Top stories from DAWNS Digest.
Urgent Appeal for South Sudan Food Aid
A perfect storm of conflict, returning refugees from the north, poor harvests and rising food prices are posing an immediate risk to millions of people in South Sudan. “The United Nations is calling for more than $500 million in emergency aid for the people of South Sudan. Late last year the UN appealed for nearly $800 million to fund humanitarian operations in South Sudan but it received about a third of that amount. The UN said the bulk of the $505 million it needs would go toward providing food to tens of thousands of South Sudanese, many of whom are returning home from Sudan. The UN Humanitarian Aid Program Coordinator in South Sudan, Lisa Grande, said assessments by the government of South Sudan and UN agencies both indicate 4.7 million people, or about half the population of the entire country, are food insecure this year.Grande said the amount of food needed for the region has doubled compared to last year.” (VOA http://bit.ly/KZgCO8)
20 Syrians Killed as UN Monitoring Mission Comes Under Attack
A roadside bomb detonated near a UN convoy in Syria on Tuesday, destroying four vehicles but injuring no monitors. However, in the ensuing melee between rebels and government forces, about 20 people were killed. “Eyewitnesses reached via Skype in Khan Sheikhoun, the town where the confrontation took place in the embattled northwestern province of Idlib, said that a large crowd had turned out for the funeral of a man killed by government forces two days earlier near Hama. The mourners were surprised when a United Nations convoy rolled into town and headed toward the area where government forces are concentrated in the town, which residents refer to as the “Mantiqa,” the Arabic word for area. The observers were apparently going to survey the fortified checkpoints — the truce negotiated by Mr. Annan requires that armed forces and heavy weapons should be withdrawn from population centers. Emboldened by the presence of the monitors, some residents started demonstrating nearer to the checkpoints and the government area than they normally would. When they were at close range, the soldiers opened fire, said the eyewitnesses, and somewhere in the fracas the distinctive white United Nations vehicles were heavily damaged. An amateur video posted online shows the lead vehicle lurching and then listing, its front hood blown open, after a loud bang sends up a cloud of dust.” (NYT http://nyti.ms/KZ5II1)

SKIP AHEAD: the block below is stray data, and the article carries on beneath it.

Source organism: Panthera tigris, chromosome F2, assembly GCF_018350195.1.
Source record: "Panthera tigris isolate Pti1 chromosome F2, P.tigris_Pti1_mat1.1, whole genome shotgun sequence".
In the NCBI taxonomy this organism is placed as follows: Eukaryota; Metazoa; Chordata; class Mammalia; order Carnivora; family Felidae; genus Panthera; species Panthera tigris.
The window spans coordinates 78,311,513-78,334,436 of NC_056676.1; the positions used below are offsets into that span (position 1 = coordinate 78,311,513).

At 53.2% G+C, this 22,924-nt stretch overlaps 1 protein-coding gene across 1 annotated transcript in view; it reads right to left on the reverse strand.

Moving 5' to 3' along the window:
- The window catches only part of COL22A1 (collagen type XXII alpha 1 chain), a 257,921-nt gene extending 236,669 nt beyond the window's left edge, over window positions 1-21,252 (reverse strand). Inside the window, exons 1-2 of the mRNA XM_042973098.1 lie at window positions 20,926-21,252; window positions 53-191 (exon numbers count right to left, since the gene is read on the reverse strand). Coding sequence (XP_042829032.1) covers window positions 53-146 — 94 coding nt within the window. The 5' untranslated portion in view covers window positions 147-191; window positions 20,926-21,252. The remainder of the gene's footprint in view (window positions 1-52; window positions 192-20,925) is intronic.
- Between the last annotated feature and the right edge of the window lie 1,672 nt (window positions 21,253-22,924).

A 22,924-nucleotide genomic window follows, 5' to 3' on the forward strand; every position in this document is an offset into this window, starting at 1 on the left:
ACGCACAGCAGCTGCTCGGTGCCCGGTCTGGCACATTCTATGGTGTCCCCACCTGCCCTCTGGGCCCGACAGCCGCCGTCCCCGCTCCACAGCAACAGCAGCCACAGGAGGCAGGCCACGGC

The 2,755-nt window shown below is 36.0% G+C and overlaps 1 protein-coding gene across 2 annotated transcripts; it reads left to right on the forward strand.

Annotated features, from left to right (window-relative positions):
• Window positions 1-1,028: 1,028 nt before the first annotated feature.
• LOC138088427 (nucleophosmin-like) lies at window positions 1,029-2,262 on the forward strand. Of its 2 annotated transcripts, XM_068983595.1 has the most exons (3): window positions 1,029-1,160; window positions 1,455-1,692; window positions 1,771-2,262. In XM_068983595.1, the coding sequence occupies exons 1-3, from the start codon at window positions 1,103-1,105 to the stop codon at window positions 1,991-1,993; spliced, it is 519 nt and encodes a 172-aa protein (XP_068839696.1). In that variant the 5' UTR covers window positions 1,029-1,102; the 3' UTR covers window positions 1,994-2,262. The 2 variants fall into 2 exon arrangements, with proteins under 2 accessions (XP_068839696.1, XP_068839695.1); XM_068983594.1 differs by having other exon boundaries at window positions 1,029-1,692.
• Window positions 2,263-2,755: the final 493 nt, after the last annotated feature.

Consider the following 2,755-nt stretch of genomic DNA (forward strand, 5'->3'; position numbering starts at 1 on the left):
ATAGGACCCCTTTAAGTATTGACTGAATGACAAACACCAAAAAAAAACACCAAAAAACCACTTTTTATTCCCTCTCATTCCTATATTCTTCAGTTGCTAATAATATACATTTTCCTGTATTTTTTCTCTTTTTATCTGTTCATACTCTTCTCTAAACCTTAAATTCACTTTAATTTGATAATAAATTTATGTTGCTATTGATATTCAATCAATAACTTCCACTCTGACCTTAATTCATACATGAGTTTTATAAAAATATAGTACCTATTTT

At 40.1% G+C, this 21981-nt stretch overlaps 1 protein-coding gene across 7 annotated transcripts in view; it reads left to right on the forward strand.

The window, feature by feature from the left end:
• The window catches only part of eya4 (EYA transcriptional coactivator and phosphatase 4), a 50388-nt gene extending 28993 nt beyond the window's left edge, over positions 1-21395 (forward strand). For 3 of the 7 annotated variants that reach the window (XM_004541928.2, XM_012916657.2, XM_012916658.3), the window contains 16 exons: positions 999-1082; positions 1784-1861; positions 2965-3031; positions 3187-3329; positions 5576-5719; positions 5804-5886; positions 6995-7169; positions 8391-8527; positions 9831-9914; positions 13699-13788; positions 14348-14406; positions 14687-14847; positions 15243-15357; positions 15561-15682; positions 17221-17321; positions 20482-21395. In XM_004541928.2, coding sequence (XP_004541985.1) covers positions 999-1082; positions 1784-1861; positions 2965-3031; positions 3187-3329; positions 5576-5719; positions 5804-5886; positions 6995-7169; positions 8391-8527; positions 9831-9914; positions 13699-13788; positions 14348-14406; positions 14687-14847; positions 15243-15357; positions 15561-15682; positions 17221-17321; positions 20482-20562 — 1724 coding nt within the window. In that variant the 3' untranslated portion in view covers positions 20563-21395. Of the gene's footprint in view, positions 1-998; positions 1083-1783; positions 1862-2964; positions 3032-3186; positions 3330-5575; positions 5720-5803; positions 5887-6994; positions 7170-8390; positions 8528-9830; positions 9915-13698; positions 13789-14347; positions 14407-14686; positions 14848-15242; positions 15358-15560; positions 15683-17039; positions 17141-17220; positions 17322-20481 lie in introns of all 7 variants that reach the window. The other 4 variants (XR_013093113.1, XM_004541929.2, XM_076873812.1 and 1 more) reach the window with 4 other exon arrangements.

EU Force Launches Rare Land-Based Attack On Somali Pirates
This is a serious escalation of the international community’s fight against piracy in the Horn of Africa. Here’s analysis from the BBC’s Frank Gardiner. “The overnight raid on Somali pirate bases is small but significant. This is the first time since the EU set up its naval patrol force off Somalia in Dec 2008 that it has taken the fight to the pirates’ home base. The idea, says the EU, is to disrupt the pirates’ business model and upset their logistics. Naval officers say there were no casualties on either side but if raids like this are repeated – as they probably will be – the pirates are likely to adapt their operations making it harder for their equipment to be destroyed without also hitting local Somalis. (BBC http://bbc.in/IVcpeL)